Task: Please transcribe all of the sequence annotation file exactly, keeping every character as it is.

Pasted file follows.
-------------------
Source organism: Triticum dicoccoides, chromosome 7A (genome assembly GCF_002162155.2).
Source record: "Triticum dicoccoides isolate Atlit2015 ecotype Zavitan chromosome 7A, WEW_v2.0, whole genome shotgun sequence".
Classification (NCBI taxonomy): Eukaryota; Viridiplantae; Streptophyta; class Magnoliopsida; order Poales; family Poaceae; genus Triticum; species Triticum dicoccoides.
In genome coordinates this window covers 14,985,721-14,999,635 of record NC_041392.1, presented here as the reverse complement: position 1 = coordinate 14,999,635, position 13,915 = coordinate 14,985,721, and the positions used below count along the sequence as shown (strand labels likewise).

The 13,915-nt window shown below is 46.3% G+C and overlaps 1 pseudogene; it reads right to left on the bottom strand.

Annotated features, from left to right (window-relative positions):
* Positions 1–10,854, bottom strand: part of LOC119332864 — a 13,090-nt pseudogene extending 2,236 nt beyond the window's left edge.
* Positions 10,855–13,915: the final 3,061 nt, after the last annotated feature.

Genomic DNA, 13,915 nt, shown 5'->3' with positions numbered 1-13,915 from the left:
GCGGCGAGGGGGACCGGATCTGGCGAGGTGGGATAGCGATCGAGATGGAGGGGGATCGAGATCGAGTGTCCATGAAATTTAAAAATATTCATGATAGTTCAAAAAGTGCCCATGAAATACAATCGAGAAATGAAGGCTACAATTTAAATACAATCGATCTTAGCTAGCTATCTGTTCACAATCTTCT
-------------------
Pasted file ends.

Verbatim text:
Source organism: Triticum dicoccoides, chromosome 7A (genome assembly GCF_002162155.2).
Source record: "Triticum dicoccoides isolate Atlit2015 ecotype Zavitan chromosome 7A, WEW_v2.0, whole genome shotgun sequence".
Classification (NCBI taxonomy): Eukaryota; Viridiplantae; Streptophyta; class Magnoliopsida; order Poales; family Poaceae; genus Triticum; species Triticum dicoccoides.
In genome coordinates this window covers 14,985,721-14,999,635 of record NC_041392.1, presented here as the reverse complement: position 1 = coordinate 14,999,635, position 13,915 = coordinate 14,985,721, and the positions used below count along the sequence as shown (strand labels likewise).

The 13,915-nt window shown below is 46.3% G+C and overlaps 1 pseudogene; it reads right to left on the bottom strand.

Annotated features, from left to right (window-relative positions):
* Positions 1–10,854, bottom strand: part of LOC119332864 — a 13,090-nt pseudogene extending 2,236 nt beyond the window's left edge.
* Positions 10,855–13,915: the final 3,061 nt, after the last annotated feature.

Genomic DNA, 13,915 nt, shown 5'->3' with positions numbered 1-13,915 from the left:
GCGGCGAGGGGGACCGGATCTGGCGAGGTGGGATAGCGATCGAGATGGAGGGGGATCGAGATCGAGTGTCCATGAAATTTAAAAATATTCATGATAGTTCAAAAAGTGCCCATGAAATACAATCGAGAAATGAAGGCTACAATTTAAATACAATCGATCTTAGCTAGCTATCTGTTCACAATCTTCT